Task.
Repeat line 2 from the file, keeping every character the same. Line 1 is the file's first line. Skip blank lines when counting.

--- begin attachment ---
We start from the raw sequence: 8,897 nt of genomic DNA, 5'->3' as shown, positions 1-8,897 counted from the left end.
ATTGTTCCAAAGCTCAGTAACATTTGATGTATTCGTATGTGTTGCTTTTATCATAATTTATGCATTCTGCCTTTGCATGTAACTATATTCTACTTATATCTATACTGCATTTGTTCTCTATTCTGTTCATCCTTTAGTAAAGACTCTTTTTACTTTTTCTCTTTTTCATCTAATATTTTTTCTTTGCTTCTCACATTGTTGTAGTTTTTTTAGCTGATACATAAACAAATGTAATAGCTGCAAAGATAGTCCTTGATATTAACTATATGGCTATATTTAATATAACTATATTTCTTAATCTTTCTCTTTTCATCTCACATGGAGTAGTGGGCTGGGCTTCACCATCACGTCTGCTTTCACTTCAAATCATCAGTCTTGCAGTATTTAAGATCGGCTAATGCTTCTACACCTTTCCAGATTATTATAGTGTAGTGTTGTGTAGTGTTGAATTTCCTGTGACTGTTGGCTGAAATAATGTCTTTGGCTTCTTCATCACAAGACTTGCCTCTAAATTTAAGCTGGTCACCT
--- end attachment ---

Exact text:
ATTGTTCCAAAGCTCAGTAACATTTGATGTATTCGTATGTGTTGCTTTTATCATAATTTATGCATTCTGCCTTTGCATGTAACTATATTCTACTTATATCTATACTGCATTTGTTCTCTATTCTGTTCATCCTTTAGTAAAGACTCTTTTTACTTTTTCTCTTTTTCATCTAATATTTTTTCTTTGCTTCTCACATTGTTGTAGTTTTTTTAGCTGATACATAAACAAATGTAATAGCTGCAAAGATAGTCCTTGATATTAACTATATGGCTATATTTAATATAACTATATTTCTTAATCTTTCTCTTTTCATCTCACATGGAGTAGTGGGCTGGGCTTCACCATCACGTCTGCTTTCACTTCAAATCATCAGTCTTGCAGTATTTAAGATCGGCTAATGCTTCTACACCTTTCCAGATTATTATAGTGTAGTGTTGTGTAGTGTTGAATTTCCTGTGACTGTTGGCTGAAATAATGTCTTTGGCTTCTTCATCACAAGACTTGCCTCTAAATTTAAGCTGGTCACCT